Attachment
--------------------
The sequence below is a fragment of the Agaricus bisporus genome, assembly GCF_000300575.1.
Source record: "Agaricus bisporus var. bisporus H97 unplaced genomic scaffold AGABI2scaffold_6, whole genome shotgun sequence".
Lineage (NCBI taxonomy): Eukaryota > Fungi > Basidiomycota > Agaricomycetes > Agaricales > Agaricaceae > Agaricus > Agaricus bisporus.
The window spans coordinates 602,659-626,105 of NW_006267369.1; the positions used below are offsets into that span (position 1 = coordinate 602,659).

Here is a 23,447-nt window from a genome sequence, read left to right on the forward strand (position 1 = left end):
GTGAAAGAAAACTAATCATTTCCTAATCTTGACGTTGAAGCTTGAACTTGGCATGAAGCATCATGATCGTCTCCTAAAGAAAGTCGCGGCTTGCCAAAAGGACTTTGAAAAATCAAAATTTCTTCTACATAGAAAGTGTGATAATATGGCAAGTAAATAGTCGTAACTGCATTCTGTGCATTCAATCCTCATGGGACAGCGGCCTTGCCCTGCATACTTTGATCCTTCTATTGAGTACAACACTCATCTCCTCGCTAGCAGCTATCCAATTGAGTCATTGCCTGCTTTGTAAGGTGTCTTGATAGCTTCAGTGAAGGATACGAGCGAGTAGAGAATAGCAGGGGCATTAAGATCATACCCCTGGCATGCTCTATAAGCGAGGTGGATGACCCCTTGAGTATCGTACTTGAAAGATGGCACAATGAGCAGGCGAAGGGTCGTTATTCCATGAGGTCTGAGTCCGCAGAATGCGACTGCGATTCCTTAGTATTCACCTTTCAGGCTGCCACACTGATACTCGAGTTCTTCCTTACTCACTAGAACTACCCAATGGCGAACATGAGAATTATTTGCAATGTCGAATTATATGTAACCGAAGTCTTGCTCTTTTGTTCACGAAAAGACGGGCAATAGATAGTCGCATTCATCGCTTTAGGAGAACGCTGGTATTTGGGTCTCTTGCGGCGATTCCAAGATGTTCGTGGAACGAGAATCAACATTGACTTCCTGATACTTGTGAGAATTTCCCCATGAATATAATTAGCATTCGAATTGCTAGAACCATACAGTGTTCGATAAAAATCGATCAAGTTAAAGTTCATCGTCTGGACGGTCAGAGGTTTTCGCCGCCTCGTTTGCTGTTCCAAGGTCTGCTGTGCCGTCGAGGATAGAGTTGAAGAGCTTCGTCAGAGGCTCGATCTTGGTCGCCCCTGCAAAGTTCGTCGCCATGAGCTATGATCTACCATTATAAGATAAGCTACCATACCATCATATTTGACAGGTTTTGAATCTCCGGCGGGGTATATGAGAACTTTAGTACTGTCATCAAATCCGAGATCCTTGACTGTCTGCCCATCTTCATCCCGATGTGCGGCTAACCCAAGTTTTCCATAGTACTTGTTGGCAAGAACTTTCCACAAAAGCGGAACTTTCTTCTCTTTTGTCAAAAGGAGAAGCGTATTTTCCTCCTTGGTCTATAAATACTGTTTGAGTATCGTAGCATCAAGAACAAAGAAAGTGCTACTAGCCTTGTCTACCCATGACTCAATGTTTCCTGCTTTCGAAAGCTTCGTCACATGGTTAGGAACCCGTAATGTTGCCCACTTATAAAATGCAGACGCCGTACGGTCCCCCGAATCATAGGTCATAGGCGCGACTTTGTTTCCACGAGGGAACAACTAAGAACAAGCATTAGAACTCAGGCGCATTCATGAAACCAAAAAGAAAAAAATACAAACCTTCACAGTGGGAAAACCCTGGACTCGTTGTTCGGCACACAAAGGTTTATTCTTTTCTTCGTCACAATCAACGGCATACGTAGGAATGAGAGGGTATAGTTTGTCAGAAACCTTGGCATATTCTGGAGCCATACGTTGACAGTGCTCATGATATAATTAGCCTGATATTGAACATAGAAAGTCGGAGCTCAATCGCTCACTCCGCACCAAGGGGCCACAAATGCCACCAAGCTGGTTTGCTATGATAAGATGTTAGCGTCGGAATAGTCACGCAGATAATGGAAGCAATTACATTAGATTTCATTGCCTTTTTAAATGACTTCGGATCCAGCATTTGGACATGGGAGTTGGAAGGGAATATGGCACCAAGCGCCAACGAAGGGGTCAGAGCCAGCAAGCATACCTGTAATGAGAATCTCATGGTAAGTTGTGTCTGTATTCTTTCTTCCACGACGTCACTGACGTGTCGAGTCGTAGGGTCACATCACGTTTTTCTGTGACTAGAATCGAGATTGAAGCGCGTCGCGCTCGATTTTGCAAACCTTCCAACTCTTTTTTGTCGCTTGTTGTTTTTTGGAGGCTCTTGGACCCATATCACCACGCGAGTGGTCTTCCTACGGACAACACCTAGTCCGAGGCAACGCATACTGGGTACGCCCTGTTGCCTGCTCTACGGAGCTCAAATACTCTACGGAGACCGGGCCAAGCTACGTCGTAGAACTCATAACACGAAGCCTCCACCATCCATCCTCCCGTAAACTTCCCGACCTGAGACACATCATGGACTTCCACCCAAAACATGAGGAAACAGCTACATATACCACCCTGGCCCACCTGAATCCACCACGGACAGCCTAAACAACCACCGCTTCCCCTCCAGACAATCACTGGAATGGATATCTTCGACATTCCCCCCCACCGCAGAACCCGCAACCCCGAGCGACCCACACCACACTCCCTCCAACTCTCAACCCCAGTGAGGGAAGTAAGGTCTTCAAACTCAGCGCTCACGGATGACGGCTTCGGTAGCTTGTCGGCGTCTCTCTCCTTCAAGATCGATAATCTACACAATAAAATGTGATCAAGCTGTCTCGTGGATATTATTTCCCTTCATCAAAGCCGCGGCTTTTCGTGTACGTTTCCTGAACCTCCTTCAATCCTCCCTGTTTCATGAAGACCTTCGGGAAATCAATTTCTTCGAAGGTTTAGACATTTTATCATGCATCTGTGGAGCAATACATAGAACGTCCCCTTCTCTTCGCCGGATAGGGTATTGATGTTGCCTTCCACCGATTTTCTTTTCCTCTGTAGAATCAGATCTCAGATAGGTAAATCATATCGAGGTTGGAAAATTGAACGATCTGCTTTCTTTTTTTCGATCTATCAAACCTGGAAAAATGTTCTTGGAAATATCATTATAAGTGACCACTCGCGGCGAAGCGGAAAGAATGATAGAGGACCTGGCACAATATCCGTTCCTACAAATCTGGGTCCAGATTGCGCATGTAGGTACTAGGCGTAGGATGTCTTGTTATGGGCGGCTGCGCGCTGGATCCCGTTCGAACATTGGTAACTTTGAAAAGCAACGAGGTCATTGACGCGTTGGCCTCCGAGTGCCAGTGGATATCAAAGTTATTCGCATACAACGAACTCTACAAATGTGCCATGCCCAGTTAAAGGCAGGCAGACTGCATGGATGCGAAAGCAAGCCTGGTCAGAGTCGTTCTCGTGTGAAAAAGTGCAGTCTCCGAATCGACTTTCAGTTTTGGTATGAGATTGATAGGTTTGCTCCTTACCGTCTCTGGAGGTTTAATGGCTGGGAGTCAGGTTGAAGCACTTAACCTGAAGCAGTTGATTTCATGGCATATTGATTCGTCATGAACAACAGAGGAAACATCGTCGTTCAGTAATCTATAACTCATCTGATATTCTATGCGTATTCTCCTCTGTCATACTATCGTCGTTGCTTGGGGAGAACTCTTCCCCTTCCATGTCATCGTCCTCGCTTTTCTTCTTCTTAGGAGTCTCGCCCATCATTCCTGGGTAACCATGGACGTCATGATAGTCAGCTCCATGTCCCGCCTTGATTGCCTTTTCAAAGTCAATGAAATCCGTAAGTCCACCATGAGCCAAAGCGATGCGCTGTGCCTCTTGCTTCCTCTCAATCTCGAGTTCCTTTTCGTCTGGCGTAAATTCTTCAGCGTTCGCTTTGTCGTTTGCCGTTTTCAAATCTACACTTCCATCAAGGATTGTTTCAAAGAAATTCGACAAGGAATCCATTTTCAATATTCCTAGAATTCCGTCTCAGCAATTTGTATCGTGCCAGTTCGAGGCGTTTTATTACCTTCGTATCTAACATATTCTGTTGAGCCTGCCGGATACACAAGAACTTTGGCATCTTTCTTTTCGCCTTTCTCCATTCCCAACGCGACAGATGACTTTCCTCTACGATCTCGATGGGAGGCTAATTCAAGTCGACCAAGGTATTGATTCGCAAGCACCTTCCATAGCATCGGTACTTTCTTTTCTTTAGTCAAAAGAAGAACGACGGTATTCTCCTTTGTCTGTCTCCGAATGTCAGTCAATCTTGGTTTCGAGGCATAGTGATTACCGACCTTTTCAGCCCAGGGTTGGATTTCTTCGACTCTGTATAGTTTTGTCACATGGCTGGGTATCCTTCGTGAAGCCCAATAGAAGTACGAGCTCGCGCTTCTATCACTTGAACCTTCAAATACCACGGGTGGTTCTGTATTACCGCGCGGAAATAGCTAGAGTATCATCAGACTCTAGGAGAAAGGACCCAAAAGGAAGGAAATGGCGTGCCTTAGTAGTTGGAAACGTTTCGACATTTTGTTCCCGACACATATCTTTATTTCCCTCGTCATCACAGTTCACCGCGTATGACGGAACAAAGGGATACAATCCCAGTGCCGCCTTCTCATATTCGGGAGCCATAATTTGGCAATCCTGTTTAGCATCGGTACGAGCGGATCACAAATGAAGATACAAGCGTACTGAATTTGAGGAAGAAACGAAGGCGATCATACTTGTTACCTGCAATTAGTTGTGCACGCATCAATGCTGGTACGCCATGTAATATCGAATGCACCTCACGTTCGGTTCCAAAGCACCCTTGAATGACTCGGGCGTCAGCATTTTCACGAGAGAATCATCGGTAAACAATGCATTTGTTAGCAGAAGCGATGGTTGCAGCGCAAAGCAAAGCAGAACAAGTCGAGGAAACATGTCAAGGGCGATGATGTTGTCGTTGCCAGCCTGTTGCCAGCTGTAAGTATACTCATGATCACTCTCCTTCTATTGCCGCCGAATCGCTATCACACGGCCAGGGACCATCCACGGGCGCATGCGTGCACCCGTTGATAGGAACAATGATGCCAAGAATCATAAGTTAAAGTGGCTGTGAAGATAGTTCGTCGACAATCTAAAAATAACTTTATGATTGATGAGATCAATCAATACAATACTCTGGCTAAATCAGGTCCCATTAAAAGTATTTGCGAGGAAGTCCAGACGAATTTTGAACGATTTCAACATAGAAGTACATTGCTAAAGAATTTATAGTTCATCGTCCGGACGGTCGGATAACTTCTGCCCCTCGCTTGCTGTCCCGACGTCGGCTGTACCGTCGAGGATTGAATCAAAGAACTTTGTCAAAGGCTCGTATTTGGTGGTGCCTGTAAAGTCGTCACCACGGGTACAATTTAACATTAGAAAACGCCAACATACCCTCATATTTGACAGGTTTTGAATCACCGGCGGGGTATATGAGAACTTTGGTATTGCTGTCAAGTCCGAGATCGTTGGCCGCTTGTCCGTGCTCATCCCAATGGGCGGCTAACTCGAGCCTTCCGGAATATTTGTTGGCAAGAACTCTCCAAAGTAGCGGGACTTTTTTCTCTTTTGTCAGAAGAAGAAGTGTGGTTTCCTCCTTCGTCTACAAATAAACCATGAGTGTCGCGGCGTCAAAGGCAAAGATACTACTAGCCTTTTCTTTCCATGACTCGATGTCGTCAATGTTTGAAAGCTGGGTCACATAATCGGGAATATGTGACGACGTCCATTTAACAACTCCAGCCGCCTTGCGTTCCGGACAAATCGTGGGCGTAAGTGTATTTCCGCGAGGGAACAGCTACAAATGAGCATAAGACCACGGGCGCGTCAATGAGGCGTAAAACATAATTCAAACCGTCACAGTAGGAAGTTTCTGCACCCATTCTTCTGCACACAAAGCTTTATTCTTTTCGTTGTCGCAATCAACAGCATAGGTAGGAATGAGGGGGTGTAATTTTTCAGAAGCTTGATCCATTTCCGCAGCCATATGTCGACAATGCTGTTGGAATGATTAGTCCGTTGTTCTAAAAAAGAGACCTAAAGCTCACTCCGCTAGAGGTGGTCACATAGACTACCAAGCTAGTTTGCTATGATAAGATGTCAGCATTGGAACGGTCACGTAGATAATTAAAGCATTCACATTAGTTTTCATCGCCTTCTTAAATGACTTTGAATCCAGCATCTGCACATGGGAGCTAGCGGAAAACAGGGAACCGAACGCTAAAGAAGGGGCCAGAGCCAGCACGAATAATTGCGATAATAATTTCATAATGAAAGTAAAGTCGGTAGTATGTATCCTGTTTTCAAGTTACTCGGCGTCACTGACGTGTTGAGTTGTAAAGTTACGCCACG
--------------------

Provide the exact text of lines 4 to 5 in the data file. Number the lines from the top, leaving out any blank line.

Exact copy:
The window spans coordinates 602,659-626,105 of NW_006267369.1; the positions used below are offsets into that span (position 1 = coordinate 602,659).

Here is a 23,447-nt window from a genome sequence, read left to right on the forward strand (position 1 = left end):